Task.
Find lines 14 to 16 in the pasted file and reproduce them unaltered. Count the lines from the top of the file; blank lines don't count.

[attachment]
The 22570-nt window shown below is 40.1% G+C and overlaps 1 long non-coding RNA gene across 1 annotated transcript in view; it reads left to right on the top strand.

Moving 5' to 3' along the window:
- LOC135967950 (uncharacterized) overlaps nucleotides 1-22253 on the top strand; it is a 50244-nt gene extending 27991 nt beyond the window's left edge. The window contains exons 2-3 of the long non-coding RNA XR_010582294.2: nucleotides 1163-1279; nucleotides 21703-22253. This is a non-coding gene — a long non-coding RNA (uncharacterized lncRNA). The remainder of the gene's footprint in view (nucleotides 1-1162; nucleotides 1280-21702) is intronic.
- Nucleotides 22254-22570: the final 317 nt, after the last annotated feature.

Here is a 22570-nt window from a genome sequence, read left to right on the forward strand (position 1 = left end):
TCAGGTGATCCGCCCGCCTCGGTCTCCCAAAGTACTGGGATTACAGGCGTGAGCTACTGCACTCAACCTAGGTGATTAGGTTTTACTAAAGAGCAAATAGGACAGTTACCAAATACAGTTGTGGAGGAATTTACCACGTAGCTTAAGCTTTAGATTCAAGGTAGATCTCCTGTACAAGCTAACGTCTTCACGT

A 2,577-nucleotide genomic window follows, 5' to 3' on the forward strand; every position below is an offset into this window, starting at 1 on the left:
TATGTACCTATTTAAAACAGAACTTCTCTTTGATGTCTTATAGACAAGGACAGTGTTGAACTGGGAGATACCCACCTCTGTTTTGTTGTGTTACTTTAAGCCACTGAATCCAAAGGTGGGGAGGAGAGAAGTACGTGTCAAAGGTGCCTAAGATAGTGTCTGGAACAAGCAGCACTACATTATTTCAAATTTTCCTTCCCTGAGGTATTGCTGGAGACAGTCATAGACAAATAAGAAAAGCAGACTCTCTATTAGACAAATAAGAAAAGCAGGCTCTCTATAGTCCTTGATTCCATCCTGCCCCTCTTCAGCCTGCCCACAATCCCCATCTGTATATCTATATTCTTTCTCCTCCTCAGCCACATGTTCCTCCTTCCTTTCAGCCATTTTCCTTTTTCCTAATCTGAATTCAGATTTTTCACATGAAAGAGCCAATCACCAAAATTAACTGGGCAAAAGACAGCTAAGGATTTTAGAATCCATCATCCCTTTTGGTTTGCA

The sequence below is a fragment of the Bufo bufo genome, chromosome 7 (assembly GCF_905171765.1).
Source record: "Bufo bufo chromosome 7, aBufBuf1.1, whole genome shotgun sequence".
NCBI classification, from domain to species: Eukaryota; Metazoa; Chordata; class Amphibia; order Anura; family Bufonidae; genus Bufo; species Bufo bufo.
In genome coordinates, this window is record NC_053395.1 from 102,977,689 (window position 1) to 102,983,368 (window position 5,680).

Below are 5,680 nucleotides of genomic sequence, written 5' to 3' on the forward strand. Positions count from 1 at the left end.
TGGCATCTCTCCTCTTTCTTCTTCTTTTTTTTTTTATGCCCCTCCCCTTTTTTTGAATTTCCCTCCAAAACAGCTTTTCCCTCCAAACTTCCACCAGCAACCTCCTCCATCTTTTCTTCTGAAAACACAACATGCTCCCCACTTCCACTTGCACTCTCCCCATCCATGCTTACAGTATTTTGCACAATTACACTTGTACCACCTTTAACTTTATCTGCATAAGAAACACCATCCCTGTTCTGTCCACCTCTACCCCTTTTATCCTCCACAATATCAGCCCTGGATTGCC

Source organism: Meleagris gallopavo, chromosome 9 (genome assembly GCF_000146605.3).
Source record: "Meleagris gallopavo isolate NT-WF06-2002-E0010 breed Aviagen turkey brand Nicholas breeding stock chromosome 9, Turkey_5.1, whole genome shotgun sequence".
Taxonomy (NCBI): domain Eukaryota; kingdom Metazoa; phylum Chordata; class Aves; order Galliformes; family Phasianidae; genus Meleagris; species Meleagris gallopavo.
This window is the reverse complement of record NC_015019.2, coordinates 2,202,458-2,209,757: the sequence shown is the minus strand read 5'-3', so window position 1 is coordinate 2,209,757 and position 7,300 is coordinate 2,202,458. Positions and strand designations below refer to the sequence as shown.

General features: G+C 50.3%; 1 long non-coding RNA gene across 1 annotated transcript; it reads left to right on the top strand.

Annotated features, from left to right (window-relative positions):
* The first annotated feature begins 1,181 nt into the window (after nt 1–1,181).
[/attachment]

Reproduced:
TGGCATCTCTCCTCTTTCTTCTTCTTTTTTTTTTTATGCCCCTCCCCTTTTTTTGAATTTCCCTCCAAAACAGCTTTTCCCTCCAAACTTCCACCAGCAACCTCCTCCATCTTTTCTTCTGAAAACACAACATGCTCCCCACTTCCACTTGCACTCTCCCCATCCATGCTTACAGTATTTTGCACAATTACACTTGTACCACCTTTAACTTTATCTGCATAAGAAACACCATCCCTGTTCTGTCCACCTCTACCCCTTTTATCCTCCACAATATCAGCCCTGGATTGCC

Source organism: Meleagris gallopavo, chromosome 9 (genome assembly GCF_000146605.3).
Source record: "Meleagris gallopavo isolate NT-WF06-2002-E0010 breed Aviagen turkey brand Nicholas breeding stock chromosome 9, Turkey_5.1, whole genome shotgun sequence".